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Mission Trip Allows Students to Explore Thai Culture

CHIANG MAI, THAILAND (July 19, 2010) – The first two baptisms at the Amnuay Suk camp were a 70-year-old new Thai believer and American teenager Maleah Grauer, who was on a mission trip earlier this month with other Evangelical Covenant Church high school students.

The mission trip that ran July 1-13 was the second following CHIC 2009, which included a special focus on ministry in the Asian nation. The camps are among the projects sponsored by a special offering received during CHIC that raised more than $109,000.

Covenant missionaries Randy and Cheryl Bevis hosted the group. Eleven participants – including four leaders – came from First Covenant Church in Anchorage, Alaska. Several high school students from across the country joined them. See additional photos below.

Grauer, who formerly attended the Anchorage congregation, now lives in Korea where her father, John Grauer, serves as a U.S. Army chaplain. First Covenant Youth Pastor Phil Cannon II performed the baptism.

The Thai convert (top photo) is the father of a church planter who also runs a small motorcycle repair shop in the village. Following the service, everyone sang “Amazing Grace” in their own language.

“We were excited to see two baptisms in this place and hope that many more will happen as we use the camp for reaching out to Thai people,” says Bevis.

The main project for the week was to get the camp’s soccer field planted with 3,200 pieces of sod, backfilling a water tank and hooking up pipes to irrigate the field with water from the tank. They also planted grass to stop erosion. The lower photo shows the group assembled on the just-completed soccer field.

The work was exhausting, made even more so by the sweltering temperatures and high humidity. Planting the grass involved de-rooting high blades of grass, cutting them into smaller pieces and then planting them into holes dug by hand.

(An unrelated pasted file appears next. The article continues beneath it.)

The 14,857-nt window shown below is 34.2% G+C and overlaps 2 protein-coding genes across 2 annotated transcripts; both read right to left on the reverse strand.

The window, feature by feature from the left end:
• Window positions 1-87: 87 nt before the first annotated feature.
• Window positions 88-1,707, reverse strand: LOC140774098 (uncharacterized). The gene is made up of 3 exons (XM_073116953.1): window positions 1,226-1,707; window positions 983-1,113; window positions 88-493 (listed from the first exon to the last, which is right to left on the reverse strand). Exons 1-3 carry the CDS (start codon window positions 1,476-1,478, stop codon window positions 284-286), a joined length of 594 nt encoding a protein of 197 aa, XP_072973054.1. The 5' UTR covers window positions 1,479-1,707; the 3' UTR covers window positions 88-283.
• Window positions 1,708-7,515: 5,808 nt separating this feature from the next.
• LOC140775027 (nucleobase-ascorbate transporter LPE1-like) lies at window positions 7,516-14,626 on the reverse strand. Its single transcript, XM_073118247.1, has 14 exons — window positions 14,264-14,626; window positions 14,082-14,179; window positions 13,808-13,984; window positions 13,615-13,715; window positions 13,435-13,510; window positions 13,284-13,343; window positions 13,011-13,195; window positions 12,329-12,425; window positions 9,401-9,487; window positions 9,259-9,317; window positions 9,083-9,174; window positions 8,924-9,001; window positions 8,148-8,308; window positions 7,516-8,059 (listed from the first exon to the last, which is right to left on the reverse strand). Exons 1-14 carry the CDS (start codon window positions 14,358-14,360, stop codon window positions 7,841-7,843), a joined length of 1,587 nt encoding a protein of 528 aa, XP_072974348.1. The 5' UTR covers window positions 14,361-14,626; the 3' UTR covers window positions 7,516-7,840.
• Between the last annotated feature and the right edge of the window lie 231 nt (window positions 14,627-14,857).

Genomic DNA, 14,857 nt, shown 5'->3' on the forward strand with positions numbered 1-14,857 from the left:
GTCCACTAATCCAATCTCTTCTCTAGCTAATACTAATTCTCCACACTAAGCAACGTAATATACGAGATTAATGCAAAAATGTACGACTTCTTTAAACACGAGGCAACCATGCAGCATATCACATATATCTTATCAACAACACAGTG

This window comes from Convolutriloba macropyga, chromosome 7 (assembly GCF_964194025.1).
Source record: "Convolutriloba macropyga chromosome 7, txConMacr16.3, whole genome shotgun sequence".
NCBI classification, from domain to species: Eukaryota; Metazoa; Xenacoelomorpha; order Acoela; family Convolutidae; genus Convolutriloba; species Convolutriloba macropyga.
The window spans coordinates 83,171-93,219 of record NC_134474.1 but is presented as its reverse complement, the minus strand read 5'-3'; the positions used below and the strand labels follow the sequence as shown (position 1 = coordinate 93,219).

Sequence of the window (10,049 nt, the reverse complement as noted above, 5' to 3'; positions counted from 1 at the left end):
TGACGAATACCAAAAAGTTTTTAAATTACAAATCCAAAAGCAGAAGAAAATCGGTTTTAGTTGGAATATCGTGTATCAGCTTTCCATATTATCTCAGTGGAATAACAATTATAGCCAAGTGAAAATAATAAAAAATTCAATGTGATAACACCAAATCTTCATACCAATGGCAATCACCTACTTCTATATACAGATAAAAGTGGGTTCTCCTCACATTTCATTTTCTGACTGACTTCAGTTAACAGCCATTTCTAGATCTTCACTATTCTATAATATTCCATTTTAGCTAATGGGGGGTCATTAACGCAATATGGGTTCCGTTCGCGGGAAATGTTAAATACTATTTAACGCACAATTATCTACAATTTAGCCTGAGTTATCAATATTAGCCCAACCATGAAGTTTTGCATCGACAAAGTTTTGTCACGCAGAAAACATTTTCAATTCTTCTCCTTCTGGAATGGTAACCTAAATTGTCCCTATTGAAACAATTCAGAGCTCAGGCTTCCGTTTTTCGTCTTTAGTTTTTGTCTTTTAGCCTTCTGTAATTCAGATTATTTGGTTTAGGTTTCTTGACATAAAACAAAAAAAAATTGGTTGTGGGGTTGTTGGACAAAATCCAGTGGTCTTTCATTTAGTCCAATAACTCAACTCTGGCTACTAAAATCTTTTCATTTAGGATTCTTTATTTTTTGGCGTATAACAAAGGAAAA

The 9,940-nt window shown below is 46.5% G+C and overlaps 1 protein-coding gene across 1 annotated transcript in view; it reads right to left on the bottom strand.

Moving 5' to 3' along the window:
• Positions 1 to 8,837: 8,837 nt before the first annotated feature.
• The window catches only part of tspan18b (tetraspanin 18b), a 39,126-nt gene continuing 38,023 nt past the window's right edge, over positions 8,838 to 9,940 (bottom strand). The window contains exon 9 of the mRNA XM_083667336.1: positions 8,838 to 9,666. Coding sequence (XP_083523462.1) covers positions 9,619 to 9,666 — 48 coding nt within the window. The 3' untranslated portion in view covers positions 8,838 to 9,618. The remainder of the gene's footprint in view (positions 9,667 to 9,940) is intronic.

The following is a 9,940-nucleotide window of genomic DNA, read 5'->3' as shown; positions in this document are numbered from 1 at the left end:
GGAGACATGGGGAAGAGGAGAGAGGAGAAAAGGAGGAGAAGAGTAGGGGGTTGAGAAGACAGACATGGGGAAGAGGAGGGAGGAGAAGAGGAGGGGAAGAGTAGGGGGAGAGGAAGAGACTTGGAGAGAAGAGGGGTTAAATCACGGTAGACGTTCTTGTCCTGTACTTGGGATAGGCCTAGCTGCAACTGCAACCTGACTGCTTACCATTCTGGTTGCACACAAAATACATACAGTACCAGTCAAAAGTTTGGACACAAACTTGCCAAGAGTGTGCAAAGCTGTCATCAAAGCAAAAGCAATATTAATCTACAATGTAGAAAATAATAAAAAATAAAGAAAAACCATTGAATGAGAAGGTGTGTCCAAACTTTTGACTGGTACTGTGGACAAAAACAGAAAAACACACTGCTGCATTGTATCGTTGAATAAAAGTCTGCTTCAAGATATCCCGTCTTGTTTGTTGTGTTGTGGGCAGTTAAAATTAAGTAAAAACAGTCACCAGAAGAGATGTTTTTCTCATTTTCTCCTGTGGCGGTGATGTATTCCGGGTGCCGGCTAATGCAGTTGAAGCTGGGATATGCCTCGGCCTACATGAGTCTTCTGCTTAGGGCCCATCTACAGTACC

The students also visited Garden of Hope in Chiang Mai, which seeks to rescue teens from sexual trafficking and help prevent men, women and children from being exploited. While there, the students met a former brothel owner who recently converted.

Sarah Ago, director of children’s ministry at Hillside Covenant Church in Walnut Creek, California, is spending three months serving as an intern director for the ministry.

Grauer wrote she was taken aback that “sexual exploitation is such a huge issue here in Thailand because it is considered both economically and culturally acceptable. I had never realized how much more money prostitutes make compared to other people . . . I had not realized before how much pressure women are under to support their families and therefore so easily get caught up in the sex industry.”

The mission team spent a day at Grace International School where Cheryl Bevis works, where they spent time working with students. They also joined the staff in visiting a government-run home for the elderly.

The students did have time to participate in several tourist activities that helped them more fully experience the culture. In a blog post, one student wrote of riding elephants to a site where the group went whitewater rafting, which she described as a “surreal experience.”

The students also toured a fish hatchery, worshiped at a house church, and visited a Buddhist temple. They even were able to participate in an international event that demonstrated how passionate people can be about sports and how one well-known company seems to be popular almost everywhere.

The group joined 2,000 Thai people to watch the World Cup finals at 1:30 a.m. on a big screen at an event sponsored by Coca Cola.

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